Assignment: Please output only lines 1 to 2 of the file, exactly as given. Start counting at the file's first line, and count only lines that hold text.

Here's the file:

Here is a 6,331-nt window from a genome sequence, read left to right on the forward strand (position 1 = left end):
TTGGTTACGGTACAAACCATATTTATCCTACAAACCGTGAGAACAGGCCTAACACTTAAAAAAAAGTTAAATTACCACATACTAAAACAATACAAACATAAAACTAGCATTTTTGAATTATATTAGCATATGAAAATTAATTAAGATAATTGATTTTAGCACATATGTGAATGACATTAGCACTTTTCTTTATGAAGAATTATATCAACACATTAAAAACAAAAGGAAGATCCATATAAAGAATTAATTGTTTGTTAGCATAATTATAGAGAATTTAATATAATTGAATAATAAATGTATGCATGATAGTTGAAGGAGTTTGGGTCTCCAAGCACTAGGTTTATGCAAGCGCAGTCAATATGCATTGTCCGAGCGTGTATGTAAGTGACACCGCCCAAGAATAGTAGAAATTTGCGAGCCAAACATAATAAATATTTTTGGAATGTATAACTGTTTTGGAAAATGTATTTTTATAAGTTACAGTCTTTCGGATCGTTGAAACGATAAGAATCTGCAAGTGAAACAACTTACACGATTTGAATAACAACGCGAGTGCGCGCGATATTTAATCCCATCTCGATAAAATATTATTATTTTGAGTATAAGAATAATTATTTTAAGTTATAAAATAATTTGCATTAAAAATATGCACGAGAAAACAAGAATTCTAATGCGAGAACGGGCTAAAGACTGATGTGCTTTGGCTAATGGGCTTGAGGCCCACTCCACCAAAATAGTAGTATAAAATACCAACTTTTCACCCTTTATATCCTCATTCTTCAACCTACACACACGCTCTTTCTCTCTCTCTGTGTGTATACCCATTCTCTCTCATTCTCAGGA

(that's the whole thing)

Here is a 6,331-nt window from a genome sequence, read left to right on the forward strand (position 1 = left end):
TTGGTTACGGTACAAACCATATTTATCCTACAAACCGTGAGAACAGGCCTAACACTTAAAAAAAAGTTAAATTACCACATACTAAAACAATACAAACATAAAACTAGCATTTTTGAATTATATTAGCATATGAAAATTAATTAAGATAATTGATTTTAGCACATATGTGAATGACATTAGCACTTTTCTTTATGAAGAATTATATCAACACATTAAAAACAAAAGGAAGATCCATATAAAGAATTAATTGTTTGTTAGCATAATTATAGAGAATTTAATATAATTGAATAATAAATGTATGCATGATAGTTGAAGGAGTTTGGGTCTCCAAGCACTAGGTTTATGCAAGCGCAGTCAATATGCATTGTCCGAGCGTGTATGTAAGTGACACCGCCCAAGAATAGTAGAAATTTGCGAGCCAAACATAATAAATATTTTTGGAATGTATAACTGTTTTGGAAAATGTATTTTTATAAGTTACAGTCTTTCGGATCGTTGAAACGATAAGAATCTGCAAGTGAAACAACTTACACGATTTGAATAACAACGCGAGTGCGCGCGATATTTAATCCCATCTCGATAAAATATTATTATTTTGAGTATAAGAATAATTATTTTAAGTTATAAAATAATTTGCATTAAAAATATGCACGAGAAAACAAGAATTCTAATGCGAGAACGGGCTAAAGACTGATGTGCTTTGGCTAATGGGCTTGAGGCCCACTCCACCAAAATAGTAGTATAAAATACCAACTTTTCACCCTTTATATCCTCATTCTTCAACCTACACACACGCTCTTTCTCTCTCTCTGTGTGTATACCCATTCTCTCTCATTCTCAGGA